While Washington portrays the Nicaraguan government as totalitarian, increasingly controlling the economy from the top, our book Nicaragua What Difference Could a Revolution Make reveals a highly pragmatic approach, encouraging private initiative. The keystone of the Nicaraguan agrarian reform was not to set a ceiling on the number of acres a farmer could own. Rather its guiding principle has been to attach to ownership an obligation – an obligation to produce. “Idle lands to working hands” was the early slogan of the reform. Its impact? Under the Somoza dictatorship, small farmers – the producers of basic foods – had access to only three percent of the farm land; today they control more than 40 percent.

At Food First, we believe education and action are not two separate kinds of work. We learn in order to act effectively; and in acting, we learn. We never describe ourselves as a “thinktank” but rather as a center of “education for action.” Our educational tools all urge appropriate channels for involvement. Our curricula for primary and secondary school students introduce even the youngest pupil to the challenge of becoming an informed and inquisitive “agent of change.”

Fortunately, the network of organizations to which we are allied is growing ? more and more citizen organizations are taking up the many interrelated issues consistent with our framework of analysis. Millions of citizens in the industrial countries are going beyond paternalistic charity in supporting efforts of the poor in the third world. People who before might have been involved only in collecting money for relief are now setting up “sister city” ties or establishing trade networks in which third world producers retain a fair share of the proceeds from the sales of their products; or they are actively involved in human rights organizations bringing world attention to the repressive abuses those working for change too often suffer.

Our forthcoming book “Making the Links” will highlight these and many other creative initiatives through which citizens in the industrial world are learning to see themselves not as benefactors but as allies of their counterparts in the third world.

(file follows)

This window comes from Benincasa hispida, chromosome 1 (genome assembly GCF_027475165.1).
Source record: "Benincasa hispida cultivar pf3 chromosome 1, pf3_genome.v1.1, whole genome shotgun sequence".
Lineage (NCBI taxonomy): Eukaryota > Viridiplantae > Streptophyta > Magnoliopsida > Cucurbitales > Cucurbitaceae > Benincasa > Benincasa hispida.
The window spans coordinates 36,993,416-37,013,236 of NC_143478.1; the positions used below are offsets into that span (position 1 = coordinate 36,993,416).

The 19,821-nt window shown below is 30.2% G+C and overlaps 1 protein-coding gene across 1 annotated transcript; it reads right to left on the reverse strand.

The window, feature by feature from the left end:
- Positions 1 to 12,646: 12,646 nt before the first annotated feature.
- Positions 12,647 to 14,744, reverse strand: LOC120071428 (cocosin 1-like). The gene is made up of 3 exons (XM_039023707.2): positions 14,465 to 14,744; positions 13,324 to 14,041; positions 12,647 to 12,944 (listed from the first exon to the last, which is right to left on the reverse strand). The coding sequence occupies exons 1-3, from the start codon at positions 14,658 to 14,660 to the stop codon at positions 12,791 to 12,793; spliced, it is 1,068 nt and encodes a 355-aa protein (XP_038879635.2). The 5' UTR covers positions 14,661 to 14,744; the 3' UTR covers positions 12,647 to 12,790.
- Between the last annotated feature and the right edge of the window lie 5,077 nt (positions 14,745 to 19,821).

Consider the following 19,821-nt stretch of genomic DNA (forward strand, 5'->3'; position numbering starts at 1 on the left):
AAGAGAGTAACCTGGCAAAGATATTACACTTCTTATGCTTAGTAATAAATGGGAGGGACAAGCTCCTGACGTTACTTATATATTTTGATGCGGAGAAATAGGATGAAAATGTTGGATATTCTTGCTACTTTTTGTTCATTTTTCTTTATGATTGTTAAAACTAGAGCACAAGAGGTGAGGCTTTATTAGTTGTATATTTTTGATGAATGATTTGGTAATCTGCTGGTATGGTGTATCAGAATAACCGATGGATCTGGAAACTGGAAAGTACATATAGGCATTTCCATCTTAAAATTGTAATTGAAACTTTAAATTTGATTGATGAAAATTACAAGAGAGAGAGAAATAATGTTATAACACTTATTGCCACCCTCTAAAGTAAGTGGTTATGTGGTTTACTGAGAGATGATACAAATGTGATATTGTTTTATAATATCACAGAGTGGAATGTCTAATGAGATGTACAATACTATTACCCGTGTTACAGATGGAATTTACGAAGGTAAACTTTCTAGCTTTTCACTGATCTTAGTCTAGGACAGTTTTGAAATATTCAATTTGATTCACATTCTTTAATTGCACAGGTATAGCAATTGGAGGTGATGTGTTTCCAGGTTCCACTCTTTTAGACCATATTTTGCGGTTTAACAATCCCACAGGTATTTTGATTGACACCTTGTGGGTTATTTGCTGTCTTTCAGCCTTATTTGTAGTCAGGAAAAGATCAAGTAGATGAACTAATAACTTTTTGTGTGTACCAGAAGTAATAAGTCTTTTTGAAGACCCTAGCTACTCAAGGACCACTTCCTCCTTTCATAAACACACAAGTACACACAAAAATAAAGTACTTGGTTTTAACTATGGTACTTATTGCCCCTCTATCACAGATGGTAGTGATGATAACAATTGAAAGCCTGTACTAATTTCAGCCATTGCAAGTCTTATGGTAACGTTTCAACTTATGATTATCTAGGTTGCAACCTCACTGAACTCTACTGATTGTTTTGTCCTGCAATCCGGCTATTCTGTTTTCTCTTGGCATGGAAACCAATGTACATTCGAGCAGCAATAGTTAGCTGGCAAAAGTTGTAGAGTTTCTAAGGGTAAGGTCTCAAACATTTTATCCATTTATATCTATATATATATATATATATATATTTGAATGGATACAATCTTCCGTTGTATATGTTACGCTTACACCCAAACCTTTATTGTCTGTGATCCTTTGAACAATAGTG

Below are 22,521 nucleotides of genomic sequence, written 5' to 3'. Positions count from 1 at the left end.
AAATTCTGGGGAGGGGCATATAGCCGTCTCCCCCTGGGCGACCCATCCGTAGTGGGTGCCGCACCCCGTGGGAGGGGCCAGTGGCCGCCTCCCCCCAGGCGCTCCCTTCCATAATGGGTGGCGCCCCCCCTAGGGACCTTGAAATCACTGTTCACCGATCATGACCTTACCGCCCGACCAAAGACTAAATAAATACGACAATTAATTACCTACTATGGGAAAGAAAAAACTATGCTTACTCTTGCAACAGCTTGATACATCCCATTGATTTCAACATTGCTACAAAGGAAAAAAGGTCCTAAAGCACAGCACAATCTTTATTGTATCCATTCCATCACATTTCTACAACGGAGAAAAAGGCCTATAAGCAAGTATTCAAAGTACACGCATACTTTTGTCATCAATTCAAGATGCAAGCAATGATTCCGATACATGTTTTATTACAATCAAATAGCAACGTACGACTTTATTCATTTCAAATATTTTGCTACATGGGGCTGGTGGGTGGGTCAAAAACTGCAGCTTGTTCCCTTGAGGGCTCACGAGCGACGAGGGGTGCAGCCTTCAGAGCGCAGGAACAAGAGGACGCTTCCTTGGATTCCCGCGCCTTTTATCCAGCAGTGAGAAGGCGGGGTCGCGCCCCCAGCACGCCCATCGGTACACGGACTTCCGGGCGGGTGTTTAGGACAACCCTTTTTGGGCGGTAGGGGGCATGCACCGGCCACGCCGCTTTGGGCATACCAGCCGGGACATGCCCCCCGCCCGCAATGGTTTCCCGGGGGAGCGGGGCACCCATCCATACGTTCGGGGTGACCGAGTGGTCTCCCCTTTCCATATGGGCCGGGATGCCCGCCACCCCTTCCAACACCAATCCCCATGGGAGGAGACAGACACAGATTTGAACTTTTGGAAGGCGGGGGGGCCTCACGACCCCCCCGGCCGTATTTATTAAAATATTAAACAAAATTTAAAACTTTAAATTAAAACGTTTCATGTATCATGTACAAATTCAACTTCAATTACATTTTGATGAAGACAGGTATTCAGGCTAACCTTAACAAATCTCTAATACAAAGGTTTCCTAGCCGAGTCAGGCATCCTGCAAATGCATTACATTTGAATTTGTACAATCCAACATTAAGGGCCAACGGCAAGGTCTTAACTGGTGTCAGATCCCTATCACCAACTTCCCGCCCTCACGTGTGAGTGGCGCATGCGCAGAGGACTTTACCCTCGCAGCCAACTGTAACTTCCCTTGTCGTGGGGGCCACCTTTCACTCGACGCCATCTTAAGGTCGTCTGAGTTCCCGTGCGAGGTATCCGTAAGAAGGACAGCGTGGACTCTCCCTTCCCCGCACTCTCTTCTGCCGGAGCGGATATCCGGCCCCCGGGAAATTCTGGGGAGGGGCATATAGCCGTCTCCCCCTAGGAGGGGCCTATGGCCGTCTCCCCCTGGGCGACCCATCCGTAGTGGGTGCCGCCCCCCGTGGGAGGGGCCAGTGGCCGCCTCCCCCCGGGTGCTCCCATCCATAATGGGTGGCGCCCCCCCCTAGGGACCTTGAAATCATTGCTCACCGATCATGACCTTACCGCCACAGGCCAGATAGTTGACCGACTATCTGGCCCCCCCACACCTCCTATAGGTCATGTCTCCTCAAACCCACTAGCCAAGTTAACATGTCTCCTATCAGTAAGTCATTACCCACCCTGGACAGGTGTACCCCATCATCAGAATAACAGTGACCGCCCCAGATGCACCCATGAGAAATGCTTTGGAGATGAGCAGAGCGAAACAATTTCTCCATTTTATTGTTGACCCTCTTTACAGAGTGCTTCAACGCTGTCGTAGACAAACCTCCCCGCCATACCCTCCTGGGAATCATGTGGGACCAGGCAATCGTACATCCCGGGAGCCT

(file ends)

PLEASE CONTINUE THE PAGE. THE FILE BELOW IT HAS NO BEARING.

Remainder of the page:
We do not seek to create a Food First movement per se. There are so many organizations and movements already organizing communities for specific, concrete changes. We want to get better and better at serving those organizations and movements. We aim to provide the tools – used by the classroom teacher, the consumer organizer, the journalist, or the church leader –  that can reshape peoples’ world views, enabling them better to effect change within their families, schools, workplaces, churches, citizen movements, political parties, and governments.

The Food First message is not a pleading, “Oh, please come help share in the burden of saving the world” Rather, our message is a positive invitation – an invitation to participate in generating action that is visionary yet realistic. Recognizing the many formidable obstacles confronting us, Food First believes that by grounding action in our deepest values – freedom and democracy – human beings can build new forms of political and economic life more life-giving than any existing today.

And because we know that the Right Livelihood Award and all of those who have been honored by it share this hope, I am proud to be here to celebrate our common work.

Frances Moore Lapp_
Small Planet Institute
25 Mt. Auburn St., Ste. 203
Cambridge, MA 02138
Food First / Institute for Food and Development Policy
398 60th Street
Oakland, CA 94618